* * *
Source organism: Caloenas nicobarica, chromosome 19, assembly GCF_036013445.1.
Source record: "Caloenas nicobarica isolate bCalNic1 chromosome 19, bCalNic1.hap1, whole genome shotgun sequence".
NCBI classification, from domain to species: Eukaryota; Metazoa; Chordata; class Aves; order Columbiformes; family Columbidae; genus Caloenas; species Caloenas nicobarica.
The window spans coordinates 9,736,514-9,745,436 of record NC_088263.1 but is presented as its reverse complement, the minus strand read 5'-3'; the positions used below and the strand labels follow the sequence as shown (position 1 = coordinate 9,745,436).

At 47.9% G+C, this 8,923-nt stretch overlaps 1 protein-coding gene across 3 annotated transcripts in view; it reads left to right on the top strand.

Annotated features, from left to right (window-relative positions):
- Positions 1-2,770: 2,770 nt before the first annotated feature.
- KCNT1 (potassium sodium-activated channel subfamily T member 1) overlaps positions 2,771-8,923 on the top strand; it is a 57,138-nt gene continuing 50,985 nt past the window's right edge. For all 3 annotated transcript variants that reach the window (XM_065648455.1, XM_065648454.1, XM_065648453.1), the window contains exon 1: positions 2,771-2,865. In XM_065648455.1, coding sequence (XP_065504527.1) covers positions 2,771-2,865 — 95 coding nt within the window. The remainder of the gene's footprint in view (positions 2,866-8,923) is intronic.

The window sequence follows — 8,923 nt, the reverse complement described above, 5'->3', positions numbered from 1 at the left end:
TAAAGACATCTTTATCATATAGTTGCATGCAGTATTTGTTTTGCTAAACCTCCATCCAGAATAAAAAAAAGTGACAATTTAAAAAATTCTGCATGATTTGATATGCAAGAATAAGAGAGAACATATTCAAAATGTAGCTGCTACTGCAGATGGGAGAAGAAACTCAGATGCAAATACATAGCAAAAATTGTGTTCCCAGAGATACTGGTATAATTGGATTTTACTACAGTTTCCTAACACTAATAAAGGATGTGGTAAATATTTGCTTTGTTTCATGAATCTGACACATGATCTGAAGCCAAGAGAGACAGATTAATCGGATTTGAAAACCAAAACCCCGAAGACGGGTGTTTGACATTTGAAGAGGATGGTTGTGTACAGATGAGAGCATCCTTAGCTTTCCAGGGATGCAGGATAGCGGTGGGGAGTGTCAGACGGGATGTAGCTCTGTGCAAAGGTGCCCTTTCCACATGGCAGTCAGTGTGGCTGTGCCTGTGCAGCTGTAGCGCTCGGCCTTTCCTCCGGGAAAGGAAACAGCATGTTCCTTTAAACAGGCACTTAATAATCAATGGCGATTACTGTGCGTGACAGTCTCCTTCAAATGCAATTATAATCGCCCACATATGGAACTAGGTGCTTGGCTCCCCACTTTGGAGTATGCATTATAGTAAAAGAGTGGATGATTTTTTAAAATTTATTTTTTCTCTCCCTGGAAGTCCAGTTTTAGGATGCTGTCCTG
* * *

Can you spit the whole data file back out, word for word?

Source organism: Caloenas nicobarica, chromosome 19, assembly GCF_036013445.1.
Source record: "Caloenas nicobarica isolate bCalNic1 chromosome 19, bCalNic1.hap1, whole genome shotgun sequence".
NCBI classification, from domain to species: Eukaryota; Metazoa; Chordata; class Aves; order Columbiformes; family Columbidae; genus Caloenas; species Caloenas nicobarica.
The window spans coordinates 9,736,514-9,745,436 of record NC_088263.1 but is presented as its reverse complement, the minus strand read 5'-3'; the positions used below and the strand labels follow the sequence as shown (position 1 = coordinate 9,745,436).

At 47.9% G+C, this 8,923-nt stretch overlaps 1 protein-coding gene across 3 annotated transcripts in view; it reads left to right on the top strand.

Annotated features, from left to right (window-relative positions):
- Positions 1-2,770: 2,770 nt before the first annotated feature.
- KCNT1 (potassium sodium-activated channel subfamily T member 1) overlaps positions 2,771-8,923 on the top strand; it is a 57,138-nt gene continuing 50,985 nt past the window's right edge. For all 3 annotated transcript variants that reach the window (XM_065648455.1, XM_065648454.1, XM_065648453.1), the window contains exon 1: positions 2,771-2,865. In XM_065648455.1, coding sequence (XP_065504527.1) covers positions 2,771-2,865 — 95 coding nt within the window. The remainder of the gene's footprint in view (positions 2,866-8,923) is intronic.

The window sequence follows — 8,923 nt, the reverse complement described above, 5'->3', positions numbered from 1 at the left end:
TAAAGACATCTTTATCATATAGTTGCATGCAGTATTTGTTTTGCTAAACCTCCATCCAGAATAAAAAAAAGTGACAATTTAAAAAATTCTGCATGATTTGATATGCAAGAATAAGAGAGAACATATTCAAAATGTAGCTGCTACTGCAGATGGGAGAAGAAACTCAGATGCAAATACATAGCAAAAATTGTGTTCCCAGAGATACTGGTATAATTGGATTTTACTACAGTTTCCTAACACTAATAAAGGATGTGGTAAATATTTGCTTTGTTTCATGAATCTGACACATGATCTGAAGCCAAGAGAGACAGATTAATCGGATTTGAAAACCAAAACCCCGAAGACGGGTGTTTGACATTTGAAGAGGATGGTTGTGTACAGATGAGAGCATCCTTAGCTTTCCAGGGATGCAGGATAGCGGTGGGGAGTGTCAGACGGGATGTAGCTCTGTGCAAAGGTGCCCTTTCCACATGGCAGTCAGTGTGGCTGTGCCTGTGCAGCTGTAGCGCTCGGCCTTTCCTCCGGGAAAGGAAACAGCATGTTCCTTTAAACAGGCACTTAATAATCAATGGCGATTACTGTGCGTGACAGTCTCCTTCAAATGCAATTATAATCGCCCACATATGGAACTAGGTGCTTGGCTCCCCACTTTGGAGTATGCATTATAGTAAAAGAGTGGATGATTTTTTAAAATTTATTTTTTCTCTCCCTGGAAGTCCAGTTTTAGGATGCTGTCCTG